By Macaela Mackenzie published
Since all women should feel empowered and confident when asking for a raise, we’re partnering with Secret—a brand that's been supporting women and their strength since 1956—to deliver the below tips on what you need to know before talking to your boss.
If there’s any silver lining to the gender pay gap, it’s that talking about it—and how it’s time to shut it down for good—is sparking conversations about how to speak up and get paid. Equally.
“Some leaders say that the reason there's a gender pay gap is because men tend to ask for raises more often than their female counterparts,” says Maggie Mistal, a career and executive coach in New York. “You've got to ask if you want to get a raise.”
To that end, we went to the experts—career gurus and kickass women in senior positions who’ve fought for (and given) their share of raises—for advice on the five things you should do before asking for a raise. Take notes, and be prepared to add a few percent to your paycheck.
1. Take More Responsibility
Before you can ask for a raise, you’ve got to earn it, so in the months leading up to your review, start taking on more responsibility at the office. “Volunteer to lead a project or serve on a special task force, attend a conference and bring back specialized knowledge, or come up with a solution to a team problem and lead the change,” says Alyssa Gelbard, founder and president of Point Road Group, a global career consulting and personal branding firm.
Another approach: Take a look at the job description of the role you’re gunning for and see if you can start working some of those responsibilities into your own role, she adds. “Go the extra mile in everything that you do.”
2. Join In.
Another item on your agenda in the months leading up to the big ask? Raising your profile. “When you're attending meetings, especially with senior people, make sure you speak up or contribute more,” says Gelbard. If you don’t get a lot of face-time with the higher-ups in your day-to-day tasks, “make an effort to network with those at the senior level, whether it's at meetings, a company event, or a lunch,” she says.
Create opportunities by signing up for things like company volunteer days, office committees, and optional offsites.
3. Talk Yourself Up.
While you’re doing all this great work, keep track. Keep a folder on your computer filled with emails praising your awesome work, office wins, and a running list of things you’ve accomplished and cases where you’ve gone above and beyond. It's important to know your own worth.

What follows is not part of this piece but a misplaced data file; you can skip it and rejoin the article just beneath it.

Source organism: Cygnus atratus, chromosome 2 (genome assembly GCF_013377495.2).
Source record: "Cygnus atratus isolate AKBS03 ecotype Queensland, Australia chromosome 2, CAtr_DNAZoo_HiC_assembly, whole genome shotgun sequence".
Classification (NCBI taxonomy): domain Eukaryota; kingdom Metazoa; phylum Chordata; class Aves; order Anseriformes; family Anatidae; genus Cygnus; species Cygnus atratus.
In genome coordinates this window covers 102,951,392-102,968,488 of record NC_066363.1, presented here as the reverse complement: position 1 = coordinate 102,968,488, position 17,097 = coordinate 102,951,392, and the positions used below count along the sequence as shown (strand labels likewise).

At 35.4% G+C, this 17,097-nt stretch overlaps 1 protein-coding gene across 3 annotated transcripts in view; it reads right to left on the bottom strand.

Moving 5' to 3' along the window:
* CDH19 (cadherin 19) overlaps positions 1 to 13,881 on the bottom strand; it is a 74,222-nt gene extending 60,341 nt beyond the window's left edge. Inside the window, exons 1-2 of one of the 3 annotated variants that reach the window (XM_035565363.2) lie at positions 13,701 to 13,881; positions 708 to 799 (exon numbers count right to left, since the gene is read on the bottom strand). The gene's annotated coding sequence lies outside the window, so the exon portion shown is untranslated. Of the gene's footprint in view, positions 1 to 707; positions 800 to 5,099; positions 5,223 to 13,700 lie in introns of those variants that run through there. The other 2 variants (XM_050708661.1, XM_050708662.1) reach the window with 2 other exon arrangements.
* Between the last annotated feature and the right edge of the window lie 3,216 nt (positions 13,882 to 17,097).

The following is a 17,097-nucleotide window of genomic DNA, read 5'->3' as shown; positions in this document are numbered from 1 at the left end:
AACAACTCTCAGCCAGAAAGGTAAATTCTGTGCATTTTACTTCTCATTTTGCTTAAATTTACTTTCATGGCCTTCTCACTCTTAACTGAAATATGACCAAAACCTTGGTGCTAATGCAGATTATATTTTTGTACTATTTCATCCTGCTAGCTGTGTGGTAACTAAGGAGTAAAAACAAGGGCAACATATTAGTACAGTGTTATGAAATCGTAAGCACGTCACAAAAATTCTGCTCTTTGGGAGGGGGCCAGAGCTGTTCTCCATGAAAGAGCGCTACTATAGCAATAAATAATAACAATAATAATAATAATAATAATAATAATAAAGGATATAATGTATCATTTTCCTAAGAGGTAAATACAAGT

Use your list as inspo to talk yourself up to your supervisor—who, after all, might not be CC’d on every glowing client email or see every presentation you put together. “Your boss may not be aware of all the good you're doing. It's up to you to enlighten him or her on your successes, achievements, and wins,” says Mistal. “If you have a hard time tooting your own horn, act as if you're negotiating on behalf of someone else who's relying on you to make the best possible case for a raise.”
4. Do Your Homework.
When you have the raise conversation with your boss, you want to know your stuff. Research a reasonable amount to ask for, checking sites like Glassdoor and Payscale to get a vibe for the average salary of roles like yours.
Next, make sure that number makes sense within your company, says Gelbard. “You have to know if what you have in mind is reasonable within your department, for the title, and the time you've been in the position or the company itself.” Talk to coworkers you can trust about any office politics that should be on your radar—for example, if HR tends to be stingy with mid-year raises but is more open to one-time bonuses.
Finally, “learn and understand how the industry, company, and your department are doing,” says Mistal. When business is good, you’re more likely to be successful in bumping up your paycheck.
5. Practice Makes Perfect.
To make all your prep work really sing, practice what you’re going to say before you walk into the meeting with your boss. Grab your work wife or a friend—someone you trust to give you honest feedback—and run through the conversation, including how you’ll start the conversation and any potentially challenging questions your boss might ask. “Practice allows you to create more polished and logical answers,” Mistal says.
It’s also worth running through a plan B if your boss initially says no. Think about creative compensation options, such as more vacation days or a budget for professional conferences you’ve been wanting to attend. “If you don't research, plan, and practice, you're not going to come across as confident as you could—and your boss is going to pick up on that,” says Gelbard. “If you’re prepared and have a well-thought out approach, you show results.”
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